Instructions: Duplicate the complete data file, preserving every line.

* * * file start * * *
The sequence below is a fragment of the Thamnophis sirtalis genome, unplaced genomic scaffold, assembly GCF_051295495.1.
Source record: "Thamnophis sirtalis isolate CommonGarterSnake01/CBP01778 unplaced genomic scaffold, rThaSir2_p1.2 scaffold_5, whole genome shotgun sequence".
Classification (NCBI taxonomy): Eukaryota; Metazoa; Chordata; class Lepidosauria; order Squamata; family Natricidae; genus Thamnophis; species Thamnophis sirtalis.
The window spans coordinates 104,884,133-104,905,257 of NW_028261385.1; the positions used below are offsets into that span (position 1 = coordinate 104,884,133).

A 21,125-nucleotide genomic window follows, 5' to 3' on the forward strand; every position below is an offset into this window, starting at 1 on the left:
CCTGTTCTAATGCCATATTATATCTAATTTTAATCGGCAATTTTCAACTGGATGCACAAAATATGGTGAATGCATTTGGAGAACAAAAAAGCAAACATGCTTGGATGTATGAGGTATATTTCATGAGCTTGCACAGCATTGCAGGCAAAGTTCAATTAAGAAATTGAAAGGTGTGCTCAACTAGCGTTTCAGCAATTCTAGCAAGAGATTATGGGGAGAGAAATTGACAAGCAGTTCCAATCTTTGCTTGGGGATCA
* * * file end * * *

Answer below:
The sequence below is a fragment of the Thamnophis sirtalis genome, unplaced genomic scaffold, assembly GCF_051295495.1.
Source record: "Thamnophis sirtalis isolate CommonGarterSnake01/CBP01778 unplaced genomic scaffold, rThaSir2_p1.2 scaffold_5, whole genome shotgun sequence".
Classification (NCBI taxonomy): Eukaryota; Metazoa; Chordata; class Lepidosauria; order Squamata; family Natricidae; genus Thamnophis; species Thamnophis sirtalis.
The window spans coordinates 104,884,133-104,905,257 of NW_028261385.1; the positions used below are offsets into that span (position 1 = coordinate 104,884,133).

A 21,125-nucleotide genomic window follows, 5' to 3' on the forward strand; every position below is an offset into this window, starting at 1 on the left:
CCTGTTCTAATGCCATATTATATCTAATTTTAATCGGCAATTTTCAACTGGATGCACAAAATATGGTGAATGCATTTGGAGAACAAAAAAGCAAACATGCTTGGATGTATGAGGTATATTTCATGAGCTTGCACAGCATTGCAGGCAAAGTTCAATTAAGAAATTGAAAGGTGTGCTCAACTAGCGTTTCAGCAATTCTAGCAAGAGATTATGGGGAGAGAAATTGACAAGCAGTTCCAATCTTTGCTTGGGGATCA